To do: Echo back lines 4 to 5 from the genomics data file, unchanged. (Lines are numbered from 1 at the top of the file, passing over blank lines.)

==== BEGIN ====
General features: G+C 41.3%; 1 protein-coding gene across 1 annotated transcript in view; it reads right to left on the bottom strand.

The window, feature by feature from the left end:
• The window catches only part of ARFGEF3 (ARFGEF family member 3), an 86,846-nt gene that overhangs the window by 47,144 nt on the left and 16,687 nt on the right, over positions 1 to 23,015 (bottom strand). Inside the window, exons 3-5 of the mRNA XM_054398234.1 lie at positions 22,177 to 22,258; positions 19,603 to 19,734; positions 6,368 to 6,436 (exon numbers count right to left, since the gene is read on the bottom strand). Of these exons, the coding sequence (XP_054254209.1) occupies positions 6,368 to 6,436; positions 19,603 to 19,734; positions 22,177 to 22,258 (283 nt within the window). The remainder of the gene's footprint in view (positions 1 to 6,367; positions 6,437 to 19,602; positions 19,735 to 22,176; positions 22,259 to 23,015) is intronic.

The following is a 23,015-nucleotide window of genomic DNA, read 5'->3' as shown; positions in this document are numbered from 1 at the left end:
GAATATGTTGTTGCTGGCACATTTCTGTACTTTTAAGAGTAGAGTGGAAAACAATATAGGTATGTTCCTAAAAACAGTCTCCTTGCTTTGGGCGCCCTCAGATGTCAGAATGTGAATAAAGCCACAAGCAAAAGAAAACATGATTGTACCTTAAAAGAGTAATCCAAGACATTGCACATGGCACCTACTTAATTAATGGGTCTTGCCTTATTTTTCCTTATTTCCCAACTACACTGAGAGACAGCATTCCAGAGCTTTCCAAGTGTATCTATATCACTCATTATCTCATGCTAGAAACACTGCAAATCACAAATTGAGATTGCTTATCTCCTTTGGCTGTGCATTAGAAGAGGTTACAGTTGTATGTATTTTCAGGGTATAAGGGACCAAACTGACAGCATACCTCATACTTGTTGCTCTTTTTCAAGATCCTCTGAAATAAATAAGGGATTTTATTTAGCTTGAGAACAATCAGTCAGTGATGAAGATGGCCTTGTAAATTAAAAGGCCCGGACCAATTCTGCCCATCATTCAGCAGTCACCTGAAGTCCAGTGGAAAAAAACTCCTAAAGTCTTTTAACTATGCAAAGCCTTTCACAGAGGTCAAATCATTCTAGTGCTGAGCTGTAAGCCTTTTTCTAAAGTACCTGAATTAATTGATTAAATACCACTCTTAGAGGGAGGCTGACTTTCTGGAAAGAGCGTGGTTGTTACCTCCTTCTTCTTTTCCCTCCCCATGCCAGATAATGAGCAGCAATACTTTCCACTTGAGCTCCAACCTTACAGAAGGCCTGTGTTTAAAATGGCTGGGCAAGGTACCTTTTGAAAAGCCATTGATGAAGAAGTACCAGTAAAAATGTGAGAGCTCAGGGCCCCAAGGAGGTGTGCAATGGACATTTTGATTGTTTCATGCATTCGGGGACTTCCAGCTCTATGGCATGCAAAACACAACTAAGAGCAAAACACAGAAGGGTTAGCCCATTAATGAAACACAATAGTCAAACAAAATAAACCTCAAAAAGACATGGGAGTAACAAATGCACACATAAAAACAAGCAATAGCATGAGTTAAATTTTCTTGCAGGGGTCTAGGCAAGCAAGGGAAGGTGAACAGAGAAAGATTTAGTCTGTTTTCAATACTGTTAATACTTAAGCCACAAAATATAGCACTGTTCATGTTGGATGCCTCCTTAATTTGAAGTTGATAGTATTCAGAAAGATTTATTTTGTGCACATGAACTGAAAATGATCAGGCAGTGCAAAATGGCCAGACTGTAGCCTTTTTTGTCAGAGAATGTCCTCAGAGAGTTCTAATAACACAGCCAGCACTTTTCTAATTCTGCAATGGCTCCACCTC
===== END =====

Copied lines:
The following is a 23,015-nucleotide window of genomic DNA, read 5'->3' as shown; positions in this document are numbered from 1 at the left end:
GAATATGTTGTTGCTGGCACATTTCTGTACTTTTAAGAGTAGAGTGGAAAACAATATAGGTATGTTCCTAAAAACAGTCTCCTTGCTTTGGGCGCCCTCAGATGTCAGAATGTGAATAAAGCCACAAGCAAAAGAAAACATGATTGTACCTTAAAAGAGTAATCCAAGACATTGCACATGGCACCTACTTAATTAATGGGTCTTGCCTTATTTTTCCTTATTTCCCAACTACACTGAGAGACAGCATTCCAGAGCTTTCCAAGTGTATCTATATCACTCATTATCTCATGCTAGAAACACTGCAAATCACAAATTGAGATTGCTTATCTCCTTTGGCTGTGCATTAGAAGAGGTTACAGTTGTATGTATTTTCAGGGTATAAGGGACCAAACTGACAGCATACCTCATACTTGTTGCTCTTTTTCAAGATCCTCTGAAATAAATAAGGGATTTTATTTAGCTTGAGAACAATCAGTCAGTGATGAAGATGGCCTTGTAAATTAAAAGGCCCGGACCAATTCTGCCCATCATTCAGCAGTCACCTGAAGTCCAGTGGAAAAAAACTCCTAAAGTCTTTTAACTATGCAAAGCCTTTCACAGAGGTCAAATCATTCTAGTGCTGAGCTGTAAGCCTTTTTCTAAAGTACCTGAATTAATTGATTAAATACCACTCTTAGAGGGAGGCTGACTTTCTGGAAAGAGCGTGGTTGTTACCTCCTTCTTCTTTTCCCTCCCCATGCCAGATAATGAGCAGCAATACTTTCCACTTGAGCTCCAACCTTACAGAAGGCCTGTGTTTAAAATGGCTGGGCAAGGTACCTTTTGAAAAGCCATTGATGAAGAAGTACCAGTAAAAATGTGAGAGCTCAGGGCCCCAAGGAGGTGTGCAATGGACATTTTGATTGTTTCATGCATTCGGGGACTTCCAGCTCTATGGCATGCAAAACACAACTAAGAGCAAAACACAGAAGGGTTAGCCCATTAATGAAACACAATAGTCAAACAAAATAAACCTCAAAAAGACATGGGAGTAACAAATGCACACATAAAAACAAGCAATAGCATGAGTTAAATTTTCTTGCAGGGGTCTAGGCAAGCAAGGGAAGGTGAACAGAGAAAGATTTAGTCTGTTTTCAATACTGTTAATACTTAAGCCACAAAATATAGCACTGTTCATGTTGGATGCCTCCTTAATTTGAAGTTGATAGTATTCAGAAAGATTTATTTTGTGCACATGAACTGAAAATGATCAGGCAGTGCAAAATGGCCAGACTGTAGCCTTTTTTGTCAGAGAATGTCCTCAGAGAGTTCTAATAACACAGCCAGCACTTTTCTAATTCTGCAATGGCTCCACCTC